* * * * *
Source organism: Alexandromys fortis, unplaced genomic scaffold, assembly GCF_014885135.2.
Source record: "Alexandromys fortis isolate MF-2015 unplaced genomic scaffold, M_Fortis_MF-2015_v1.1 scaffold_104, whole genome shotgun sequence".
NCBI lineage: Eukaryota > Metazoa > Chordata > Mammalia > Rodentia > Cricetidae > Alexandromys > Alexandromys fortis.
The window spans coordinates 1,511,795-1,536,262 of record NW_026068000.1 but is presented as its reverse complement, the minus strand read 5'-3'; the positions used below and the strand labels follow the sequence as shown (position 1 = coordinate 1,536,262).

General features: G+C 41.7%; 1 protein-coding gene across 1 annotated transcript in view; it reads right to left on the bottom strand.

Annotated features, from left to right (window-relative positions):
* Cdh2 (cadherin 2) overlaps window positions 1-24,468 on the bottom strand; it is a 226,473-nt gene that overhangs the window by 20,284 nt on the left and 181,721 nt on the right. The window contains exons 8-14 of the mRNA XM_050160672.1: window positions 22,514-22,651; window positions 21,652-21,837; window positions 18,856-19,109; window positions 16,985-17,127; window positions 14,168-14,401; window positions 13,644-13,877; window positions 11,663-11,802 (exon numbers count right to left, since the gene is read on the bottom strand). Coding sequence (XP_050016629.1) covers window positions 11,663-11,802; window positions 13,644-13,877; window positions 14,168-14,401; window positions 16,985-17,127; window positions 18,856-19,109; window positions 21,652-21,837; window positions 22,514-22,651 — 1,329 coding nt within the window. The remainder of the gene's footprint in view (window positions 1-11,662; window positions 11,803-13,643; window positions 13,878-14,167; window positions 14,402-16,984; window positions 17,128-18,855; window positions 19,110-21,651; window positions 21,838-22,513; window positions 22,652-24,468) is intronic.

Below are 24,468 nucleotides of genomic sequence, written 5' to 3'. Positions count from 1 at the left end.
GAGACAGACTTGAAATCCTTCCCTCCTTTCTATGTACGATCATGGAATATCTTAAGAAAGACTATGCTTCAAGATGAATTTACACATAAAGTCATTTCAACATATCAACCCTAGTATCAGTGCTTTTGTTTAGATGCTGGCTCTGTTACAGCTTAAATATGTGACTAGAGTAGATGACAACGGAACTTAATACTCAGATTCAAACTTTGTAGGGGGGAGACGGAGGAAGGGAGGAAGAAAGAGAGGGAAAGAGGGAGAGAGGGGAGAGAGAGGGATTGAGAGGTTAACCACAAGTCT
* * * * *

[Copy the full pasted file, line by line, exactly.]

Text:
Source organism: Alexandromys fortis, unplaced genomic scaffold, assembly GCF_014885135.2.
Source record: "Alexandromys fortis isolate MF-2015 unplaced genomic scaffold, M_Fortis_MF-2015_v1.1 scaffold_104, whole genome shotgun sequence".
NCBI lineage: Eukaryota > Metazoa > Chordata > Mammalia > Rodentia > Cricetidae > Alexandromys > Alexandromys fortis.
The window spans coordinates 1,511,795-1,536,262 of record NW_026068000.1 but is presented as its reverse complement, the minus strand read 5'-3'; the positions used below and the strand labels follow the sequence as shown (position 1 = coordinate 1,536,262).

General features: G+C 41.7%; 1 protein-coding gene across 1 annotated transcript in view; it reads right to left on the bottom strand.

Annotated features, from left to right (window-relative positions):
* Cdh2 (cadherin 2) overlaps window positions 1-24,468 on the bottom strand; it is a 226,473-nt gene that overhangs the window by 20,284 nt on the left and 181,721 nt on the right. The window contains exons 8-14 of the mRNA XM_050160672.1: window positions 22,514-22,651; window positions 21,652-21,837; window positions 18,856-19,109; window positions 16,985-17,127; window positions 14,168-14,401; window positions 13,644-13,877; window positions 11,663-11,802 (exon numbers count right to left, since the gene is read on the bottom strand). Coding sequence (XP_050016629.1) covers window positions 11,663-11,802; window positions 13,644-13,877; window positions 14,168-14,401; window positions 16,985-17,127; window positions 18,856-19,109; window positions 21,652-21,837; window positions 22,514-22,651 — 1,329 coding nt within the window. The remainder of the gene's footprint in view (window positions 1-11,662; window positions 11,803-13,643; window positions 13,878-14,167; window positions 14,402-16,984; window positions 17,128-18,855; window positions 19,110-21,651; window positions 21,838-22,513; window positions 22,652-24,468) is intronic.

Below are 24,468 nucleotides of genomic sequence, written 5' to 3'. Positions count from 1 at the left end.
GAGACAGACTTGAAATCCTTCCCTCCTTTCTATGTACGATCATGGAATATCTTAAGAAAGACTATGCTTCAAGATGAATTTACACATAAAGTCATTTCAACATATCAACCCTAGTATCAGTGCTTTTGTTTAGATGCTGGCTCTGTTACAGCTTAAATATGTGACTAGAGTAGATGACAACGGAACTTAATACTCAGATTCAAACTTTGTAGGGGGGAGACGGAGGAAGGGAGGAAGAAAGAGAGGGAAAGAGGGAGAGAGGGGAGAGAGAGGGATTGAGAGGTTAACCACAAGTCT